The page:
TREASURY INSPECTOR GENERAL FOR TAX ADMINISTRATION

BETTER MANAGEMENT OF SOME PROCEDURES FOR SALES OF SEIZED PROPERTY IS NEEDED

Issued on July 30, 2008

Highlights

Highlights of Report Number:  2008-30-144 to the Internal Revenue Service Commissioner for the Small Business/Self-Employed Division.

IMPACT ON TAXPAYERS

When a taxpayer owes delinquent tax and thorough consideration has been given to all case factors and alternative collection methods, the Internal Revenue Service (IRS) can seize taxpayer property for payment of the tax.  Seized property can be sold by public auction or by public sale under sealed bids, with the proceeds applied to the delinquent tax.  If procedures for sales of seized properties are not followed, theft, vandalism, and violations of taxpayer rights can occur.

WHY TIGTA DID THE AUDIT

This audit was initiated to determine whether the IRS properly followed procedures for sales of seized property and whether controls were effective to safeguard assets and protect taxpayer rights.  This audit was included in the TIGTA Fiscal Year 2008 Annual Audit Plan. 

WHAT TIGTA FOUND

Procedures and controls for conducting public sale auctions were effective, and Property Appraisal Liquidation Specialists (PALS) properly followed many sales procedures.  However, TIGTA’s review of 32 closed sales determined that PALS management needed to provide better oversight to ensure that employees followed procedures related to these issues:

·         16 cases did not have appropriate explanations documented for the reductions taken when the minimum bid prices were established.

·         5 cases did not include a decision about whether to bid-in for the Federal Government.[1]

·         4 cases did not include a proper history of mail-in bids.

·         Seizure logs were sometimes incomplete or inaccurate. (A corrective action has already been implemented)

Although case files showed PALS managers reviewed and signed off on required forms, there was no evidence that these reviews identified the errors.  In addition, Collection function management did not ensure that employees followed all procedures for storing seized properties in their IRS facilities.  Our verification of property acquired from eight seizures and stored in IRS facilities showed that seven seizures did not have required custodial memoranda prepared until requested during our review.  Also, employees did not use consistent procedures for logs to track and control access into and out of IRS storage facilities.  Although all properties in our sample were accounted for, two inventory lists from seizures containing multiple items had inaccurate counts and descriptions of the properties.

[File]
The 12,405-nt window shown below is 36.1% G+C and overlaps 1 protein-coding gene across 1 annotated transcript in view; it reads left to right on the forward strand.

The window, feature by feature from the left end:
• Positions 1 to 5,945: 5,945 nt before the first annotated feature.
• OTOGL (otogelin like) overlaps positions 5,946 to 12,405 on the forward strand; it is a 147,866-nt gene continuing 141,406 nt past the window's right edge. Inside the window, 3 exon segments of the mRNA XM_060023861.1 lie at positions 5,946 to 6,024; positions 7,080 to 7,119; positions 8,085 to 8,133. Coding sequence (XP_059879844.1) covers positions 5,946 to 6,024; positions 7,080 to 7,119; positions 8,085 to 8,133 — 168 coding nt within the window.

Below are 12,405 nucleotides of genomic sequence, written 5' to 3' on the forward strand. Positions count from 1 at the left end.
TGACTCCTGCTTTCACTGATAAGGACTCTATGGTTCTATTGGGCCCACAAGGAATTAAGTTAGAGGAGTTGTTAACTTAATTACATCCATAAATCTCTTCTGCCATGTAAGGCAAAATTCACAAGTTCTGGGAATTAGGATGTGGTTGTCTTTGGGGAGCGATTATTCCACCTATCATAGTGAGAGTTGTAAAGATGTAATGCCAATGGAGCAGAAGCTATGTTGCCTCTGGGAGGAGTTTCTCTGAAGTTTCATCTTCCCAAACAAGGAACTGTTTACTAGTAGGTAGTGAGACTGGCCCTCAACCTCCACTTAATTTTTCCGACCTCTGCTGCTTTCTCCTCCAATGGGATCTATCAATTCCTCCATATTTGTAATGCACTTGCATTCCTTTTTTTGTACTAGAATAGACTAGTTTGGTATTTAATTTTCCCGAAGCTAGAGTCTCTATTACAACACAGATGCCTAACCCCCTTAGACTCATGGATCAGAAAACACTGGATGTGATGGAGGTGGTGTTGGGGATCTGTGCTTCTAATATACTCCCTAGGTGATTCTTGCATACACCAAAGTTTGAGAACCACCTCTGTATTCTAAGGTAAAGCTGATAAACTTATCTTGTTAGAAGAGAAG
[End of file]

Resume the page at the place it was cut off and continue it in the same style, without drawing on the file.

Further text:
WHAT TIGTA RECOMMENDED

TIGTA recommended that the Director, Collection, Small Business/Self-Employed Division, improve management oversight and clarify procedures related to explanations and documentation in case files and monitor the recently implemented corrective action for seizure logs to ensure accuracy.  The Director should also clarify procedures and provide additional guidance for storing and controlling property in IRS facilities and taking inventory of seized property and ensure during the next physical inventory that all inventory lists are checked for accuracy, not just those more than 90 days old.

In their response to the report, IRS officials fully agreed with two of the three recommendations.  The IRS plans to use the seizure program review already in progress to determine the extent of documentation errors, issue guidance to clarify procedures, continue to review the seizure logs for accuracy, and issue additional guidance if needed.  Management also agreed to clarify the procedures for storing property and controlling access to Collection function storage facilities.  However, IRS management advised that there are already 2 inventory verifications on seized properties fewer than 90 days old and because there were no findings of loss, vandalism, or violations of taxpayer rights in this report, they will review the current inventory verification processes prior to adding a third process.

TIGTA agrees with the IRS decision to further evaluate the current inventory validation processes.  However, the two current inventory verifications did not detect the errors we identified in this report. 

READ THE FULL REPORT

To view the report, including the scope, methodology, and full IRS response, go to:

http://www.treas.gov/tigta/auditreports/2008reports/200830144fr.html.

Email Address:   inquiries@tigta.treas.gov

Phone Number:   202-622-6500

Web Site:   http://www.tigta.gov

 


[1] The Federal Government may purchase property that can be sold if it is in the Government’s best interest.  The Federal Government pays the minimum bid price in these instances.